EX MACHINA

EX MACHINA

The Blue Dragon

Québécois director Robert Lepage’s characters are often travellers drawn to the revealing encounter with the other, the exotic, the unknown. Yet in all the stories Lepage has told through opera, film, or theatre, only one of his characters has ever gone away for good— Pierre Lamontagne, the central figure in The Dragons’ Trilogy, who departs as the play closes to study art in China.

Twenty years later, Lamontagne resurfaces in Shanghai’s Moganshan 50, a former industrial complex converted into an arts centre, now the heart of the contemporary Chinese art scene. Here he meets Claire Forêt, a Montreal ad executive, arrives for a visit to rekindle their friendship and adopt a Chinese baby. Claire, who had known Pierre in another life at art school, casts a decidedly western eye on his current existence. Through the shock of their rediscovery and confrontation, their common past opens an unexpected door to the future for both. Enter Xiao Ling, a Chinese artist exhibiting at Pierre’s gallery. As she faces wrenching choices, the young woman awakens hopes long buried in Claire.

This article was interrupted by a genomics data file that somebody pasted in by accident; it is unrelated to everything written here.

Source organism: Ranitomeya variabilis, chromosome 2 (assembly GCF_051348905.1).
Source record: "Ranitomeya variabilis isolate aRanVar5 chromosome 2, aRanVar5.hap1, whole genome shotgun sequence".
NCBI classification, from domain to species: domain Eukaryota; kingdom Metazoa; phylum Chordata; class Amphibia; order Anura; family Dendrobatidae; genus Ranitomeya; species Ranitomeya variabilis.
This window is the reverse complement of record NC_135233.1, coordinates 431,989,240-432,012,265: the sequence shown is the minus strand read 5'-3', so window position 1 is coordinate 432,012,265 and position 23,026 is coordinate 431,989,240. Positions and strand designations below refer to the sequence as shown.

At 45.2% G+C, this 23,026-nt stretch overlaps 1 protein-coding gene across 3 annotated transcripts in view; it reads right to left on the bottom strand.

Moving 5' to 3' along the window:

In the effervescent paradox that is modern China, the collision of these three characters brings about fundamental changes for each.

Co-written by Robert Lepage, winner of the 2007 Europe Theatre Prize, and his collaborator Marie Michaud (who also co-authored The Dragons’ Trilogy), and performed by Lepage, Michaud, and dancer Tai Wei Foo, The Blue Dragon bears all the hallmarks of Lepage’s original, brilliant, and highly visual style. As always, Lepage relies on the one inexhaustible resource the theatre possesses—the audience’s intelligence.

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The Blue Dragon